Reducing harm caused by alcohol


Last Christmas for heavily discounted alcohol

Popping in to my local supermarket in early November, I noticed the spooky Halloween display advertising special offers on spirits had been seamlessly replaced with a Christmassy snowflake. The cheap booze offers remained the same, only the occasion had been changed.

No occasion, event or holiday is ignored by alcohol producers and retailers and Christmas is the biggest money-maker of all. The alcohol industry relies on those of us who drink too much to boost their profits – if we all drank in moderation, their profits would plummet.

This is the time of year when the licensed trade enjoy their busiest time with office nights out, catching up with old friends and family get-togethers. Supermarkets use every opportunity to increase footfall with special offers on beers, wines and spirits. You would be forgiven for thinking that stocking up on cheap booze is the only way to ensure a good time, or the only present worth giving, but this time of year isn’t a bright and happy one for everybody.

Not a happy Christmas for everyone

Spare a thought for people who have alcohol problems or who have been through treatment and are trying to stay sober. The pressure to drink is everywhere and people who struggle with their drinking can give in to temptation and experience a relapse. This can be an especially tough time of year for them and their families, with emotions running high, strained relationships and some people facing a lonely day without any family or friends at all. Heavy drinking can tear families apart and sadly, over a thousand families will be facing their first Christmas without a loved one who has died because of alcohol this year.

Television adverts are full of happy couples and families clinking glasses of champagne and mulled wine; a far cry from the alcohol-fuelled mayhem that the emergency services have to deal with as nights out (and in) end in hospitals and police cells. Shifts during the festive season for police, paramedics, doctors and nurses are busier than ever and dealing with people who have had too much alcohol makes a difficult job even harder.

It isn’t just young people who get into vulnerable situations when drunk. Alcohol-related illness and injury, regretted behaviour, and falling out with friends, family and colleagues are risks for anyone who drinks too much. The consequences could last longer and be more serious than a sore head in the morning.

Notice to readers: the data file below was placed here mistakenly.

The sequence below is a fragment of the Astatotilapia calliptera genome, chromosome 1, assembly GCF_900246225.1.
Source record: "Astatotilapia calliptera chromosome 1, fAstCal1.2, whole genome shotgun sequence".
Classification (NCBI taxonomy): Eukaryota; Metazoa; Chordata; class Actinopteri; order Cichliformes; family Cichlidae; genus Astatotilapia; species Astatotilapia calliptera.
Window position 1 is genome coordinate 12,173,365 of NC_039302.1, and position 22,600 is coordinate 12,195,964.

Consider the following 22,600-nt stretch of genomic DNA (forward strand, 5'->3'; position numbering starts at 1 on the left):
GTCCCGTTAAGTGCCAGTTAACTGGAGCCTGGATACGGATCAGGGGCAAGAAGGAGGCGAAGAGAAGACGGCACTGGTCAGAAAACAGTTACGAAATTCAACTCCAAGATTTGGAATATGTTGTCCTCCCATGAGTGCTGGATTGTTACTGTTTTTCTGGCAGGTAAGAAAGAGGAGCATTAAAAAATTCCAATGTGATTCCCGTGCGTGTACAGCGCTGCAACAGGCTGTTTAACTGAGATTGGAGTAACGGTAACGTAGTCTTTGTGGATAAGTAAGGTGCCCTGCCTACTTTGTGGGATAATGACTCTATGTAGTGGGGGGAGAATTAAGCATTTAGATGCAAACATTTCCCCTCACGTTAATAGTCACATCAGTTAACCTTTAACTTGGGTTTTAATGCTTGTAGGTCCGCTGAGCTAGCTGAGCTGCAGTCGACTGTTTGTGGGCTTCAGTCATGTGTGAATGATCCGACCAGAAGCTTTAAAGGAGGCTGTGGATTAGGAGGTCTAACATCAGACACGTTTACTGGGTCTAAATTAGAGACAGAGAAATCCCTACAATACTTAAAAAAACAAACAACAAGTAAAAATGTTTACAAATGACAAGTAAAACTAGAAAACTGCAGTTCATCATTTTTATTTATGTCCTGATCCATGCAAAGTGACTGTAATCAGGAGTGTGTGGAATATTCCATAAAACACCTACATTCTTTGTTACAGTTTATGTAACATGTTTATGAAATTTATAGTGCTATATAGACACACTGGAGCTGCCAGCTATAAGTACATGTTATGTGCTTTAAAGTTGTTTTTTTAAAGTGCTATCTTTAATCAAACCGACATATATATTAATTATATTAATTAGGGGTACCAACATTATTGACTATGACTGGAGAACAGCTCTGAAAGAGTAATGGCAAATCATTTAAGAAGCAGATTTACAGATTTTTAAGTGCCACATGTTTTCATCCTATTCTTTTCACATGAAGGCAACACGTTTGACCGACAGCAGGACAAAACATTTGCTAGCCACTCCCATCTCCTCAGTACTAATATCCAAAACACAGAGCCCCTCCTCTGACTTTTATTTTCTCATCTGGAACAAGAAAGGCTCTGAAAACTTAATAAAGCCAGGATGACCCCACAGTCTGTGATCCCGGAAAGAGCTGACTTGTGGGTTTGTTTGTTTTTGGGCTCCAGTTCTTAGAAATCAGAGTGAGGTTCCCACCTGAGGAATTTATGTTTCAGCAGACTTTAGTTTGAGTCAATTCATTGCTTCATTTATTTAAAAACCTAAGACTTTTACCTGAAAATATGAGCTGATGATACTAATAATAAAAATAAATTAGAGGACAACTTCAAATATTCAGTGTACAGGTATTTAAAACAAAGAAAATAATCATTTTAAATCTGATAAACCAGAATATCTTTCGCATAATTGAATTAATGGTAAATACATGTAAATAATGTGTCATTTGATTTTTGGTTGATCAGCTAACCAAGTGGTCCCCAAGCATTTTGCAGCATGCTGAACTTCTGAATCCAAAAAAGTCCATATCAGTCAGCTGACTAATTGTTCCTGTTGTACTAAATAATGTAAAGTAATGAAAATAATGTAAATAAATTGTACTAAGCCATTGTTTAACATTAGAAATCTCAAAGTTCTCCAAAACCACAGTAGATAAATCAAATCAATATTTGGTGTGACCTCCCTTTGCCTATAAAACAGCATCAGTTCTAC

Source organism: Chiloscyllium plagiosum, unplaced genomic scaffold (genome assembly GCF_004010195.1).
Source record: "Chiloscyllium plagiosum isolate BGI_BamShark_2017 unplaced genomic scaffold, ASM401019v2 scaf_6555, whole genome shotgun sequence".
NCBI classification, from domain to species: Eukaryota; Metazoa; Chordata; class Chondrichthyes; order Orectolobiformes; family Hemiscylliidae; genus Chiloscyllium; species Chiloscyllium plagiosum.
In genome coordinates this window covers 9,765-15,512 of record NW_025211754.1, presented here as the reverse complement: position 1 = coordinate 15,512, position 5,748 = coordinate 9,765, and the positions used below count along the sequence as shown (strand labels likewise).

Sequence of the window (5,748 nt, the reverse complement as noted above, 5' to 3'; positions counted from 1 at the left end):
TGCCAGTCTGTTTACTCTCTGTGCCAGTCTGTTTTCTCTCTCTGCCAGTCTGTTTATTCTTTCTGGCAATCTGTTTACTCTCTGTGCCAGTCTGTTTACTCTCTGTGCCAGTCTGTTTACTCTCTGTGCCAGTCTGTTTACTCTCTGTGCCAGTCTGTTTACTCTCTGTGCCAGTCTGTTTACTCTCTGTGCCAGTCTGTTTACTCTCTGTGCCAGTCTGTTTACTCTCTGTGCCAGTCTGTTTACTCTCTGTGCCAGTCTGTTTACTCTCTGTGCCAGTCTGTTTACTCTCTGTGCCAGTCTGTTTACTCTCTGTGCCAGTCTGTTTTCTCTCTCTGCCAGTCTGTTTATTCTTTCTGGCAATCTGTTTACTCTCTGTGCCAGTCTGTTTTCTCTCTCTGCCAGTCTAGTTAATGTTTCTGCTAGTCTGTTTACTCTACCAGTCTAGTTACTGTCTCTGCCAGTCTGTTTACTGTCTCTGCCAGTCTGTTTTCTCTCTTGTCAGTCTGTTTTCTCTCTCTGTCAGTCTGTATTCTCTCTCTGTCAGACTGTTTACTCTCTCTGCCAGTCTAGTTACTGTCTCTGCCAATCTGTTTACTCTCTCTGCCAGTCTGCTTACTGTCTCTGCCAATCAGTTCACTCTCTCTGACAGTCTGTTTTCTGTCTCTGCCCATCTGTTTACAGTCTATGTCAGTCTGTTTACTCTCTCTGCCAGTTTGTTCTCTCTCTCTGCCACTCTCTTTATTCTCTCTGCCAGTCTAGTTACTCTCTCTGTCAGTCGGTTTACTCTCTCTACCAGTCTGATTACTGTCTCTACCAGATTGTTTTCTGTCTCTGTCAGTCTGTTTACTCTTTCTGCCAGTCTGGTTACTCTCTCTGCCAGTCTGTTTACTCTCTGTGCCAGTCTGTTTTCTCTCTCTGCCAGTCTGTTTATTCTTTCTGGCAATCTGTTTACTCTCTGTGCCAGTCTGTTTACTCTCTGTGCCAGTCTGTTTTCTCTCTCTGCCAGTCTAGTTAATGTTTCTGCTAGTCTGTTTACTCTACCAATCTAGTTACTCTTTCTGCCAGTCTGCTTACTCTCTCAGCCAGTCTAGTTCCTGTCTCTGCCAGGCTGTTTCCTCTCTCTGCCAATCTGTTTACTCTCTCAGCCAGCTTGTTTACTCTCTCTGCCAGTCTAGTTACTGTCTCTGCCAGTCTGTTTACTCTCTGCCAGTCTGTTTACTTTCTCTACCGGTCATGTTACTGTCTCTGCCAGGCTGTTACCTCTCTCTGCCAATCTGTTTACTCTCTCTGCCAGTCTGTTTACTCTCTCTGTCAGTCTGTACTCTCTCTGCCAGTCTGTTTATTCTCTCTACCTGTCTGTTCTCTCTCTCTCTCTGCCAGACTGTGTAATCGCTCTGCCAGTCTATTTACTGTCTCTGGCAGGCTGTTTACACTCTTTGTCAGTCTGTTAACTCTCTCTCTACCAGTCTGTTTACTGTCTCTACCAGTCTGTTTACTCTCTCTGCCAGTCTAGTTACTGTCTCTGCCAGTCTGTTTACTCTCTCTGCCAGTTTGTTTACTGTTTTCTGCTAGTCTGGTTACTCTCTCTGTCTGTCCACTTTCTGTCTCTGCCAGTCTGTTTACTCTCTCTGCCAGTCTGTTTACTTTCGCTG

Minimum unit pricing

Thankfully, Scotland has recognised the need to tackle the scourge of cheap, strong alcohol and from 1 May next year, shops and supermarkets won’t be able to sell alcohol for less than 50p per unit. The principle behind minimum unit pricing is simply to reduce the harm caused by the strongest and cheapest drinks on the market. Drinks in pubs and restaurants won’t be affected at all as they already cost more than 50p per unit.

From May 2018, shops and supermarkets, a bottle of wine at 12% abv will have to cost at least £4.50 and four 440ml cans of lager at 5% strength (abv) will cost £4.40. It’s the strong white ciders which will see the biggest increase in price - a three litre bottle of strong cider at 7.5% abv will have to cost at least £11.25. Currently, this can be bought from off-licences for just £3.99. The beauty of minimum unit pricing is that moderate drinkers won’t notice any difference to what they spend on alcohol but the policy will have a big impact on the heaviest drinkers.

Although minimum pricing was passed by the Scottish Parliament back in 2012, it was blocked by a legal challenge from the Scotch Whisky Association (SWA). Representing some of the biggest alcohol producers in the world, they argued that the policy was illegal, restricted trade, punished responsible drinkers, and generally that it wouldn’t work. They took their case all the way to the UK Supreme Court which dismissed their appeal, ruling that the proposed minimum price policy is appropriately targeted, lawful and proportionate.

In the five years since minimum pricing was passed, alcohol-related hospital admissions and deaths in Scotland have increased. Latest figures show there are an average of 100 alcohol-related hospital admissions and 24 deaths every single week in Scotland.

In the first five years, it’s estimated that minimum pricing will prevent 392 deaths and 8,254 hospital admissions in Scotland. Sadly, because the SWA took the Scottish Government to court, for many people it’s too late.

Thankfully this will be the last Christmas of ridiculously cheap deals on the strong alcohol that causes so much harm to health, families and communities across Scotland. That’s something we can all celebrate.

Alison Douglas, Chief Executive, Alcohol Focus Scotland